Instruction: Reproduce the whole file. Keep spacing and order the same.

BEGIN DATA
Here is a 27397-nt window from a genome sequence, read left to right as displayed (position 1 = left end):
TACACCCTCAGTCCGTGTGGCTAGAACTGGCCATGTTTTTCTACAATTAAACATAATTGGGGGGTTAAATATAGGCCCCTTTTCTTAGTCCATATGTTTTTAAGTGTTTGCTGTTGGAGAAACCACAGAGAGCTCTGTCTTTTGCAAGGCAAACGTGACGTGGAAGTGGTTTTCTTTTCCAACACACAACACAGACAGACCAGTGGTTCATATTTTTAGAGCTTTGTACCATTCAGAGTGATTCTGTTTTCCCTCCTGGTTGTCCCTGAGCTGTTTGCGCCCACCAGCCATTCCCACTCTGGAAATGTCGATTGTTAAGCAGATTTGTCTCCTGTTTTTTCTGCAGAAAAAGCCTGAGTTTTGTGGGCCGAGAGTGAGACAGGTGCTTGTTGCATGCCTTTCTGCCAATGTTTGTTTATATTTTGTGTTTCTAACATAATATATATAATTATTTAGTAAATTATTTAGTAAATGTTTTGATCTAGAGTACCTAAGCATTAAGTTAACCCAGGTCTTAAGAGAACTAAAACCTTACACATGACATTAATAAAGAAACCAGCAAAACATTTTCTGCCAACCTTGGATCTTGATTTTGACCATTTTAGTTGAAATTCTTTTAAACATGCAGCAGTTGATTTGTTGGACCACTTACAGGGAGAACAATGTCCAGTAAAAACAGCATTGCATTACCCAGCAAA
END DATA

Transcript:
Here is a 27397-nt window from a genome sequence, read left to right as displayed (position 1 = left end):
TACACCCTCAGTCCGTGTGGCTAGAACTGGCCATGTTTTTCTACAATTAAACATAATTGGGGGGTTAAATATAGGCCCCTTTTCTTAGTCCATATGTTTTTAAGTGTTTGCTGTTGGAGAAACCACAGAGAGCTCTGTCTTTTGCAAGGCAAACGTGACGTGGAAGTGGTTTTCTTTTCCAACACACAACACAGACAGACCAGTGGTTCATATTTTTAGAGCTTTGTACCATTCAGAGTGATTCTGTTTTCCCTCCTGGTTGTCCCTGAGCTGTTTGCGCCCACCAGCCATTCCCACTCTGGAAATGTCGATTGTTAAGCAGATTTGTCTCCTGTTTTTTCTGCAGAAAAAGCCTGAGTTTTGTGGGCCGAGAGTGAGACAGGTGCTTGTTGCATGCCTTTCTGCCAATGTTTGTTTATATTTTGTGTTTCTAACATAATATATATAATTATTTAGTAAATTATTTAGTAAATGTTTTGATCTAGAGTACCTAAGCATTAAGTTAACCCAGGTCTTAAGAGAACTAAAACCTTACACATGACATTAATAAAGAAACCAGCAAAACATTTTCTGCCAACCTTGGATCTTGATTTTGACCATTTTAGTTGAAATTCTTTTAAACATGCAGCAGTTGATTTGTTGGACCACTTACAGGGAGAACAATGTCCAGTAAAAACAGCATTGCATTACCCAGCAAA